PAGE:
• Giuseppina Tommonaro Consiglio Nazionale delle Ricerche, Istituto di Chimica Biomolecolare, Via Campi Flegrei, 34, I-80078 Pozzuoli.
  • Concetta Piscitelli Università degli Studi della Campania “L. Vanvitelli”, Via Vivaldi 43, I-81100 Caserta,
  • Margherita Lavorgna Dipartimento di Scienze e Tecnologie Ambientali, Biologiche e Farmaceutiche, Università degli Studi della Campania “L. Vanvitelli”, Via Vivaldi 43, I-81100 Caserta
  • Marina Isidori Dipartimento di Scienze e Tecnologie Ambientali, Biologiche e Farmaceutiche, Università degli Studi della Campania “L. Vanvitelli”, Via Vivaldi 43, I-81100 Caserta
  • Chiara Russo Dipartimento di Scienze e Tecnologie Ambientali, Biologiche e Farmaceutiche, Università degli Studi della Campania “L. Vanvitelli”, Via Vivaldi 43, I-81100 Caserta
  • Rocco De Prisco
  • Gennaro Roberto Abbamondi Consiglio Nazionale delle Ricerche, Istituto di Chimica Biomolecolare, Via Campi Flegrei, 34, I-80078 Pozzuoli.
  • Carmine Iodice Consiglio Nazionale delle Ricerche, Istituto di Chimica Biomolecolare, Via Campi Flegrei, 34, I-80078 Pozzuoli.
Keywords: Lycopersicon esculentum, antioxidant properties, antiproliferative activity, colon adenocarcinoma cells, hepatocyte carcinoma cells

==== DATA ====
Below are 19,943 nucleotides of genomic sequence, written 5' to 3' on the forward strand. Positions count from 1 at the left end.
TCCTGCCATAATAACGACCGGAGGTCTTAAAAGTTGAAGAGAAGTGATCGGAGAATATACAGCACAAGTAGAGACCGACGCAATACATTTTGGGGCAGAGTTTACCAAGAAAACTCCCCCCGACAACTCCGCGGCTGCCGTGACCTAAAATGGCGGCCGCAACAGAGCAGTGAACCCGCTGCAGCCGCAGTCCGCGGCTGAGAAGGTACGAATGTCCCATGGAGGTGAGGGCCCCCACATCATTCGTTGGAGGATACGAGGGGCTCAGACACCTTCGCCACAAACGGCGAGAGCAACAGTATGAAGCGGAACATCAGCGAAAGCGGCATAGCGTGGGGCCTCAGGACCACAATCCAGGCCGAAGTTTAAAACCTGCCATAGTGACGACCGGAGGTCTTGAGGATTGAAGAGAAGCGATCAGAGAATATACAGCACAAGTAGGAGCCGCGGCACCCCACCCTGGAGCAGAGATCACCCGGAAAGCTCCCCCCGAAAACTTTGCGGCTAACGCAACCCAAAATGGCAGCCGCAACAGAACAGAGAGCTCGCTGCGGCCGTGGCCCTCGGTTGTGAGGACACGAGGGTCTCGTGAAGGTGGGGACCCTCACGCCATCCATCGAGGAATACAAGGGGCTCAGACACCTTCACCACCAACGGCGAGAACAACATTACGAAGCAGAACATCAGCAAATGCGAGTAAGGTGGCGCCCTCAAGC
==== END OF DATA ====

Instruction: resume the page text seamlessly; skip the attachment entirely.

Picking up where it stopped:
To increase the knowledge about the biological properties of tomatoes, the antioxidant and antiproliferative activities of extracts of nine cultivars of Lycopersicon esculentum, as well as their chemical composition, were studied. The highest antioxidant capacity has been revealed in San Marzano Cirio 3 and Pomodoro Giallo cultivars, both in hydrophilic and lipophilic fractions, while San Marzano, Corbarino di Corbara, and Pomodoro Giallo exhibited the best radical scavenger 
activity in methanolic fraction. As regards the antiproliferative activity, the median inhibition concentrations of the lipophilic extracts ranged from 272.3 (Pomodoro Giallo) to 364.4 (Corbarino di Corbara) mg dried extract L-1 on Hep-G2 and from 324.6 (San Marzano Cirio 3) to 455.4 (Nero di Sicilia) on Caco-2. The methanolic extracts were more active on Caco-2 than Hep-G2, while the hydrophilic extracts were not active. These biological properties could be ascribed to the identified 
carotenoids and phenolic acids as well as to a pull of minor compounds exerting their synergistic effect.


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